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February 22, 2003
The Sims - Review
Release Date Distributor Developer Players Rating Difficulty
7/2/2003EA GamesMaxis1-2M15+Medium
Save Size Sound Format Vibration 60Hz Mode 50Hz Border Widescreen
1593KBStereoYesNoNoneNo

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Having a drink.
The Sims. Who would have every though that a game simulating the life of people could have made such an impression on gamers. While hardcore gamers soon laughed the game off and doomed it to fail what many people didn't count on was the ability of the game to capture the minds (and wallets) of the casual and - more impressively - female gamer. With sales of the PC game running into the millions it was only a matter of time before a port to the consoles was in order, and the Playstation 2 is the first to benefit. With several promised changes and improvements this game promises to be something special.

There isn't a terrible lot you can say about this game with regards to the storyline as there isn't really one. The company that brought us Sim City has developed a game that revolves around the daily lives of people and their living habits. Your task is simply to assist them with daily tasks. Making sure they eat when hungry, go to the toilet when needed, get a job, make friends, and just live their lives. As you progress through the game you can move in to bigger houses and purchase more items to keep your sims entertained. Consider The Sims a super advanced form of the Tamagochi fad that braced the world several years ago.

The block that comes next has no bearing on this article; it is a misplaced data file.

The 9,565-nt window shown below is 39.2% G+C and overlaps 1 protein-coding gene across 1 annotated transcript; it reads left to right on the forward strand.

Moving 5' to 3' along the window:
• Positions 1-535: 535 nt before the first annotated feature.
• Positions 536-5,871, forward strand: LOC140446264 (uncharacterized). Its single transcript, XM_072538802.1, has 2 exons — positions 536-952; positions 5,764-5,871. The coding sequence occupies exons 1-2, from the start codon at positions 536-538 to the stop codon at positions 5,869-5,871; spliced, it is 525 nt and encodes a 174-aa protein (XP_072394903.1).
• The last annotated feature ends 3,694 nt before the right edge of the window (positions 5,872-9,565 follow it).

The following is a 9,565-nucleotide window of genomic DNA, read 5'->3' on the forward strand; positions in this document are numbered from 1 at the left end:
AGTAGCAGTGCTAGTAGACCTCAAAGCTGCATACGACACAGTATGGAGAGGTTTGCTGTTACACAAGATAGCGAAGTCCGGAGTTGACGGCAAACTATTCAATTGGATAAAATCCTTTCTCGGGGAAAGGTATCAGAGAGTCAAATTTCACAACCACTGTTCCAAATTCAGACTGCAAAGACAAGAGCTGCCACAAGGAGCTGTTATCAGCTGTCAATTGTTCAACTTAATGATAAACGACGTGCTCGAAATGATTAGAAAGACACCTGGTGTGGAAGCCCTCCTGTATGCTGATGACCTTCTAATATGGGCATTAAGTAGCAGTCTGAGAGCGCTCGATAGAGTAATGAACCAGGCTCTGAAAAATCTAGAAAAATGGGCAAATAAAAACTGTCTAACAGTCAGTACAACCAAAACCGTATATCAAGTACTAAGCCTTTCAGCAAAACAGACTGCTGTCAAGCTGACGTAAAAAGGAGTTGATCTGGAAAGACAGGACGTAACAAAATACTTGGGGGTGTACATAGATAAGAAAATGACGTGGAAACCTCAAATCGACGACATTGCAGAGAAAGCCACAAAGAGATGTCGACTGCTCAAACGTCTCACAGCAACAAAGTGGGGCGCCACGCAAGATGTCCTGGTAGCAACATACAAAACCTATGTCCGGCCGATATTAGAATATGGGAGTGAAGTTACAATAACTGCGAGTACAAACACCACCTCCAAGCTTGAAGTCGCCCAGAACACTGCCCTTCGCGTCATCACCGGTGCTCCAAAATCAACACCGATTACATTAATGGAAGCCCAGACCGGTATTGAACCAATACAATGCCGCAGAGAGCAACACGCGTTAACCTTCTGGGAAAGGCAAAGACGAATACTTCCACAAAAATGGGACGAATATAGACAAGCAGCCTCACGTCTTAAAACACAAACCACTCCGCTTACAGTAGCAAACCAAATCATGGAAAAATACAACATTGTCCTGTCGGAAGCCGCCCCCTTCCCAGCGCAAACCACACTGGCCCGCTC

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Generating a punk character.
One thing that does impress is the way in which the controls have been altered to suit the PS2 controller. It wasn't more then a couple of minutes before the game could be controlled properly and fluidly which is quite a relief given the numerous poor ports from PC to PS2. Realising that the console owners have a different gaming style to PC gamers Maxis and Electronic Arts have added in a new game mode called "Get A Life". In this mode you must complete many tasks to progress and move out of home. The game begins by having to repair your mothers TV and cook a meal, but in order to do that you need to study basic repairs and cooking from a book. By completing these tasks you can then borrow money from your mother and move out of home where the second level starts.

Another of the additions to the Playstation 2 version of The Sims is the inclusion of two player gameplay. It is now possible to control two sims within the one environment to compete for popularity points and money. A welcome addition that should add many hours of pleasure to the game. The customisation of the sims themselves has been expanded quite a bit for the PS2 version with more options and looks for the characters. As with previous games it is possible to purchase new items, or even build new rooms within the houses.

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2-player split screen mode.